A method for Christians to counter the effects of modernism and postmodernism

That first version of the book focused mainly on the challenges of “modernism,” that scientific, rationalistic materialism that leaves no room for any kind of supernatural worldview. Though this way of thinking remains, the paradigms have now shifted, and we are in a “postmodern” climate, in which truth is seen to be not objective at all, not a discovery but a construction. Truth, it is claimed, is relative, culturally-conditioned, a function of the will, and ultimately unknowable.

Christians should use and develop their minds. The mental faculties of the human mind—the power to think, to discover, to wonder, and to imagine—are precious gifts of God. The Christian who pursues knowledge, seeks education, and explores even the most “secular” subjects is fulfilling a Christian vocation that is pleasing to God and of great importance to the Church. The Bible, by precept and example, affirms this and opens up the whole realm of human knowledge to the Christian.

Veith, Gene Edward (2003-10-07). Loving God with All Your Mind: Thinking as a Christian in a Postmodern World (pp. 7-8,11). Good News Publishers. Kindle Edition.

John Calvin. How sweet it is!

So long as we do not look beyond the earth, we are quite pleased with our own righteousness, wisdom, and virtue; we address ourselves in the most flattering terms, and seem only less than demigods. But should we once begin to raise our thoughts to God, and reflect what kind of Being he is, and how absolute the perfection of that righteousness, and wisdom, and virtue, to which, as a standard, we are bound to be conformed, what formerly delighted us by its false show of righteousness will become polluted with the greatest iniquity; what strangely imposed upon us under the name of wisdom will disgust by its extreme folly; and what presented the appearance of virtuous energy will be condemned as the most miserable impotence. 

Calvin, John: Institutes of the Christian Religion Book I, Ch I, Sec 2. (Kindle Locations 783-788). Signalman Publishing. Kindle Edition.

Jesus is Christ son of the living God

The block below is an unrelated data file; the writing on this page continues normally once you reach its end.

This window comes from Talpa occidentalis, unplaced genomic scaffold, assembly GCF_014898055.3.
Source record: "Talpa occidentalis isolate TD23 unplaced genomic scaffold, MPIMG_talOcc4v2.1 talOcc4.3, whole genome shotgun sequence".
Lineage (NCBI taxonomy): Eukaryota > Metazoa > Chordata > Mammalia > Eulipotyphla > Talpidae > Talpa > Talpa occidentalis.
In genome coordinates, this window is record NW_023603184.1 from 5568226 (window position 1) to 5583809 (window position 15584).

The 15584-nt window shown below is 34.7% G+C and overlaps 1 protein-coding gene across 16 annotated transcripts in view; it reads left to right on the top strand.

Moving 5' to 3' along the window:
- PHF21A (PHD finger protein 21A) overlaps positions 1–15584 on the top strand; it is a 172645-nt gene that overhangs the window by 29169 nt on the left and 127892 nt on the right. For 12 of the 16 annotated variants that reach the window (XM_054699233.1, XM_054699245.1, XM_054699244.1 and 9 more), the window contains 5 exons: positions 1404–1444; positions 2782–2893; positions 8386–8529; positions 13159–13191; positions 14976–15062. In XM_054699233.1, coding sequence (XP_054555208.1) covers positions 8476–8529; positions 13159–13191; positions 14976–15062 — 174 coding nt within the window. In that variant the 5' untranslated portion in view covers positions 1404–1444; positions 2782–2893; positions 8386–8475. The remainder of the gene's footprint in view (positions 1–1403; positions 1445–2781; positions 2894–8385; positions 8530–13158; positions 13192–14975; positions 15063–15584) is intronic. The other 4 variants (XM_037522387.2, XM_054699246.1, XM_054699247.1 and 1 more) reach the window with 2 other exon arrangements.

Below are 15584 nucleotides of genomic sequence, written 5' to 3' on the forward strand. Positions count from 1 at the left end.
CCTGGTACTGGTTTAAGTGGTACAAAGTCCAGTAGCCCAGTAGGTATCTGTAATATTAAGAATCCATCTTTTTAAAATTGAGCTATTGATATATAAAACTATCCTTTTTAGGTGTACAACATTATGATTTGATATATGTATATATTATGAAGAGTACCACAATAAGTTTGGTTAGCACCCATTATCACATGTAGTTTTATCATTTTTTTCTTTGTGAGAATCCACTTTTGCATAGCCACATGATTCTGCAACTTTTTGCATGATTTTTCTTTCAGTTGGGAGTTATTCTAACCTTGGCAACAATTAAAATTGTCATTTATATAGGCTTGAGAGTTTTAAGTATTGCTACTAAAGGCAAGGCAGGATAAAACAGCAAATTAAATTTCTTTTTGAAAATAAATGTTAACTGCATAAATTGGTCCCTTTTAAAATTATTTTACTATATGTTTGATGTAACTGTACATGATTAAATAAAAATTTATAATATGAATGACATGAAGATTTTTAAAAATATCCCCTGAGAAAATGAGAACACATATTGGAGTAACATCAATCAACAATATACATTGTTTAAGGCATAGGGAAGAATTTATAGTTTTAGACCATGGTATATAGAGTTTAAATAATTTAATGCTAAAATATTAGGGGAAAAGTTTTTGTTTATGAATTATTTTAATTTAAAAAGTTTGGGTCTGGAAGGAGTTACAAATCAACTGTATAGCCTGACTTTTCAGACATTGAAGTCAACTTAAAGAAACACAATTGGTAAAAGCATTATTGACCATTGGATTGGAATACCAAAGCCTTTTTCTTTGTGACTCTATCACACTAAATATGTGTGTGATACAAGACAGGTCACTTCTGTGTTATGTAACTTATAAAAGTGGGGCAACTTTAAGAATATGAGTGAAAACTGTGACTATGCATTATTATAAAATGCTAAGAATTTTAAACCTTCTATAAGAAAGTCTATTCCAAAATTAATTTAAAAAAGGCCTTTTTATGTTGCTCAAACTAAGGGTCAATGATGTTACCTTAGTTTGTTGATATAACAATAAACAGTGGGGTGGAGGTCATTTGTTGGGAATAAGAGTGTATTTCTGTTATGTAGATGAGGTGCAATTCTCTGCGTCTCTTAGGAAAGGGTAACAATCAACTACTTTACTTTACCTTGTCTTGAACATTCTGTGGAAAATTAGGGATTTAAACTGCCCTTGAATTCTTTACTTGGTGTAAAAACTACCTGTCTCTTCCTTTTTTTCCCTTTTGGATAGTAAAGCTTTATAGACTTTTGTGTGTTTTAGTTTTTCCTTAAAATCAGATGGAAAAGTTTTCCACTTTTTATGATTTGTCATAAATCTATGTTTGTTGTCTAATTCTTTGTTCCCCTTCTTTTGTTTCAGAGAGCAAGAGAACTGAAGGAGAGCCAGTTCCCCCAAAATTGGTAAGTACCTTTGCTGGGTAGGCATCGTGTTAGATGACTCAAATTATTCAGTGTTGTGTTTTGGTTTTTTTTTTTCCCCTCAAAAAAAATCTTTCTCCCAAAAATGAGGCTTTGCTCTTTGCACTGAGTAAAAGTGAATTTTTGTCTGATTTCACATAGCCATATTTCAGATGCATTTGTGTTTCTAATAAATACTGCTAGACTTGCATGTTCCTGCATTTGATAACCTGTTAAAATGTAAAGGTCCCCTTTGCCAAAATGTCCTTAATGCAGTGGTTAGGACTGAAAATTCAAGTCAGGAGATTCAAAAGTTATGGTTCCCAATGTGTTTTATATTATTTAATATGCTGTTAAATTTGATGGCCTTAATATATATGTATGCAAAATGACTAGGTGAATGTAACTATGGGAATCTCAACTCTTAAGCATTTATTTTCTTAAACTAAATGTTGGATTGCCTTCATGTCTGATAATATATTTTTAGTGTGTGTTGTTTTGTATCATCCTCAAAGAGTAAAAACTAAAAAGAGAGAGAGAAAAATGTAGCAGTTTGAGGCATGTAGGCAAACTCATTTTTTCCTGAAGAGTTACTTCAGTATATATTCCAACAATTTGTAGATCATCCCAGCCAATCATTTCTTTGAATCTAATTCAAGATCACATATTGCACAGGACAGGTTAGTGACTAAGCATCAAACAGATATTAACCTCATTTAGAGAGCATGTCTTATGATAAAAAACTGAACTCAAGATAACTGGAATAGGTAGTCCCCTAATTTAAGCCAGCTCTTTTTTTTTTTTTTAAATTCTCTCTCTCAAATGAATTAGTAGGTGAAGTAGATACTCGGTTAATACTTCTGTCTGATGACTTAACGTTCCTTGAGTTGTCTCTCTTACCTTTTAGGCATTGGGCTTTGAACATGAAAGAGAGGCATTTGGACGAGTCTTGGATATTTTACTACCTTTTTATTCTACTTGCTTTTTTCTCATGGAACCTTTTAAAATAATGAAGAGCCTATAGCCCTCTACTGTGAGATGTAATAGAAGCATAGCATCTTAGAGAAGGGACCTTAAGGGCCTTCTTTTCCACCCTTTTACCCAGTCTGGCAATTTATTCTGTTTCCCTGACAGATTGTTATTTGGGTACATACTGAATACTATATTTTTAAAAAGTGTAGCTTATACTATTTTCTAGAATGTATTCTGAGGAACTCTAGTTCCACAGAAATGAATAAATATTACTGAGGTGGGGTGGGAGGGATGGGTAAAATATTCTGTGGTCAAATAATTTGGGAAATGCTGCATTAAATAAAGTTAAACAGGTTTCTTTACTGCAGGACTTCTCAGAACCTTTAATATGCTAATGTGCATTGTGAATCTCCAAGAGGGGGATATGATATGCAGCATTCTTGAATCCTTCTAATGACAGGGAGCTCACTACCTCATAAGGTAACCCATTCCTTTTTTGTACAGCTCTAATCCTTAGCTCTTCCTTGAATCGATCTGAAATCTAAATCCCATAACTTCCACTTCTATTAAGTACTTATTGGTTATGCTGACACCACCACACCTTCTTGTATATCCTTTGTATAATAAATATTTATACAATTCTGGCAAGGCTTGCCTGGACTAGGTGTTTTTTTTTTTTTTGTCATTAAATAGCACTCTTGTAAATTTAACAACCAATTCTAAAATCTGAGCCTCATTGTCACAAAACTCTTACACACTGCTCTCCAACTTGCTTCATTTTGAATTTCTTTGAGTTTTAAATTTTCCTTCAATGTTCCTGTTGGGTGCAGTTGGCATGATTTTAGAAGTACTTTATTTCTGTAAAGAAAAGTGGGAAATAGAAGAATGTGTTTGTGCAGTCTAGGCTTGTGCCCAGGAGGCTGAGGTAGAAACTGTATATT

When Jesus came to the region of Caesarea Philippi, he asked his disciples, ‘Who do people say the Son of Man is? ’ They replied, ‘Some say John the Baptist; thers say Elijah; and still others, Jeremiah or one of the prophets. ’ ‘But what about you? ’ he asked. ‘Who do you say I am? ’ Simon Peter answered, ‘You are the Christ,the Son of the living God’. Matthew 16:13- 1

Everyday Theology

Everyday theology is the reflective and practical task of living each

day as faithful disciples of Jesus Christ. Theology is not for Sundays only.

Disciples must walk the Christian way the whole weekend and throughout

the workweek. Theology is an everyday affair: to live to the glory of God

is a full-time privilege and pursuit. Everyday theology is the mandate of

every Christian who is actively trying to walk the way of truth and life.

Theology serves the church by directing the people of God in ways

of speaking and acting that embody the love of God, the reconciliation

won by Jesus Christ, and the fellowship of the Holy Spirit. Theology not

only articulates beliefs but suggests “designs for living.” Precisely what

form our life together takes, however, depends on where (and when) we

are: the house churches in first-century Palestine are a far cry from medieval

monasteries or modern megachurches. The gospel gets worked out

somewhat differently in diverse cultural settings. The gospel—the power

of God unto salvation—can transform culture; culture, however, is only

too happy to return the compliment. Everyday Christians have to learn

to negotiate their way carefully, following the one way of Jesus Christ

through a variety of cultural byways.

Everyday Theology: How to Read Cultural Texts and Interpret Trends, pg 7,

Edited by Kevin J. Vanhoozer, Charles A. Anderson, Michael J. Sleasman, Baker Academic,

a division of Baker Publishing Group. © 2007.